When readers feel they get to know you, they start to like and trust you. And that’s when they get interested in doing business with you.
The easiest way to inject your content with personal stories, is by using metaphors. Metaphors compare two totally unrelated ideas. I’ve compared, for instance, content marketing with tour leading, and writing with cycling.
Presenting yourself only as an authority makes you one-dimensional, and a bit boring. But when you tell itty-bitty stories about yourself, your hobbies, and your life, you become a multi-dimensional human being. You become a more fascinating person in your reader’s eyes.
The truth about your brand voice
When you think about your web design and your brand, you want to think like a BIG company. You want to look like a real brand. With a color scheme that people remember. And a logo that people will recognize.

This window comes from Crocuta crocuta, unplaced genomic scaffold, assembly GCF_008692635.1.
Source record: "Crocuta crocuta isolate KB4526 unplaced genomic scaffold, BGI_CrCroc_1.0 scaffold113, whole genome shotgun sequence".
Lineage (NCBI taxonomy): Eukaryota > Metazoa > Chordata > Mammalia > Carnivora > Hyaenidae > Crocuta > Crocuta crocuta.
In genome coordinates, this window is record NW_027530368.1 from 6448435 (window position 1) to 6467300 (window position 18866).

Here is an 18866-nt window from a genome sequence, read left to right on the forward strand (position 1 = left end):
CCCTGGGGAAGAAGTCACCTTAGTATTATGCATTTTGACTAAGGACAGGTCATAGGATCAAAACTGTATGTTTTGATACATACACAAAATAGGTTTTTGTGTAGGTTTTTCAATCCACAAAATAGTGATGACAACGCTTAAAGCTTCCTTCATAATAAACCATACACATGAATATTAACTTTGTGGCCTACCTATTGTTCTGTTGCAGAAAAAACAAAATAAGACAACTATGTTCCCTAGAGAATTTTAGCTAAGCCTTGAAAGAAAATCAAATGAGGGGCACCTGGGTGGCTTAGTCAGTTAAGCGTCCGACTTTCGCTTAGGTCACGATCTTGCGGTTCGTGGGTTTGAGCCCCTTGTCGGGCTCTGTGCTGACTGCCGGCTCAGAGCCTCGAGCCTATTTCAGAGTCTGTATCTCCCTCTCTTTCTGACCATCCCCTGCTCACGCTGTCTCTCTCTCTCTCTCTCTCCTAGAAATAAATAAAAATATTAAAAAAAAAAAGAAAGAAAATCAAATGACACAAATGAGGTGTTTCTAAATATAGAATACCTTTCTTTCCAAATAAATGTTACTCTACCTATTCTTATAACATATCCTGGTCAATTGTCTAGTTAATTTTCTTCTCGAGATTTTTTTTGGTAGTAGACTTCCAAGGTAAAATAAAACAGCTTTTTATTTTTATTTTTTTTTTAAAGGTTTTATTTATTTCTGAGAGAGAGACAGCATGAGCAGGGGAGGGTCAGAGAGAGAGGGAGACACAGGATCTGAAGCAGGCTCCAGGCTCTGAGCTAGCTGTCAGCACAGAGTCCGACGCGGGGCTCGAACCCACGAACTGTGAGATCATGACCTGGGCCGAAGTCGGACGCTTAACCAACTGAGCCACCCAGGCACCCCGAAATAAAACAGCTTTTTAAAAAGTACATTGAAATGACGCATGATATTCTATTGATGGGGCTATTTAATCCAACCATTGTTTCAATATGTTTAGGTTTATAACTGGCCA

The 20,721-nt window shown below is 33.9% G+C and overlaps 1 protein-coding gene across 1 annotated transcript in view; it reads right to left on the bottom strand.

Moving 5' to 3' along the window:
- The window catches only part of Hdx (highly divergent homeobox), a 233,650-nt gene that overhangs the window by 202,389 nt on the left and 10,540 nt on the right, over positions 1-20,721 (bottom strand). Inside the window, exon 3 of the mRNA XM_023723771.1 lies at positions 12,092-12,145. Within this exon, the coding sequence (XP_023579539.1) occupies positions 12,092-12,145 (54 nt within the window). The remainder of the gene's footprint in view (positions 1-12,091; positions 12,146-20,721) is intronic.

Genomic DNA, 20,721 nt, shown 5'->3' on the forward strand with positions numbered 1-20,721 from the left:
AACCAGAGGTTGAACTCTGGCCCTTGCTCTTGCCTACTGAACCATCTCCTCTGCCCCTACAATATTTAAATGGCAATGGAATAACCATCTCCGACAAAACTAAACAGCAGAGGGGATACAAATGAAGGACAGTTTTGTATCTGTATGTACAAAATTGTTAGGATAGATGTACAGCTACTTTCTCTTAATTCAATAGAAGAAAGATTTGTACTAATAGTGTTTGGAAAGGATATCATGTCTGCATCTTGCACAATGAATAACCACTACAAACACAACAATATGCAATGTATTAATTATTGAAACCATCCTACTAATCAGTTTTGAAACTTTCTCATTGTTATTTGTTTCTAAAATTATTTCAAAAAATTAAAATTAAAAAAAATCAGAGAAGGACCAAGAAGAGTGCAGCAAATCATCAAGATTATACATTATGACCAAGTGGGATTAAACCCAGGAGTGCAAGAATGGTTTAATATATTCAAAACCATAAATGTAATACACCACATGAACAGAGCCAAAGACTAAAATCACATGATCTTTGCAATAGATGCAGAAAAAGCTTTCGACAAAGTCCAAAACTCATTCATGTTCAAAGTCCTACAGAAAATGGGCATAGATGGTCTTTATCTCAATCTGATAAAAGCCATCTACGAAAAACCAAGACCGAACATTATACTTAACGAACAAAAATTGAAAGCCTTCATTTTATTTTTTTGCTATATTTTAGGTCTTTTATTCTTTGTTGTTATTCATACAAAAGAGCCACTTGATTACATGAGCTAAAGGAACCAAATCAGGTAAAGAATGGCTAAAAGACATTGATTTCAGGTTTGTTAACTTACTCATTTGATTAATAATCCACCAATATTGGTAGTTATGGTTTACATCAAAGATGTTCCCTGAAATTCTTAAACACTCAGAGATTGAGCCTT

But when you think about your writing voice, think small.
Sound like YOU. Your best YOU.
When you infuse your writing voice with YOU, readers come back to hear your voice. Contacting you becomes easier. Because potential clients feel they know you already.
And most importantly?
You’ll find the clients who love working with you. And who energize you.
Your business will prosper. And you’ll have more fun.
Be human. Be personal. Be YOU.
About the Author: Henneke Duistermaat is an irreverent copywriter and marketer. She’s on a mission to stamp out gobbledygook and add sparkle to boring business blogs. For more writing tips, join her 16-part snackable writing course for busy people (it’s free!).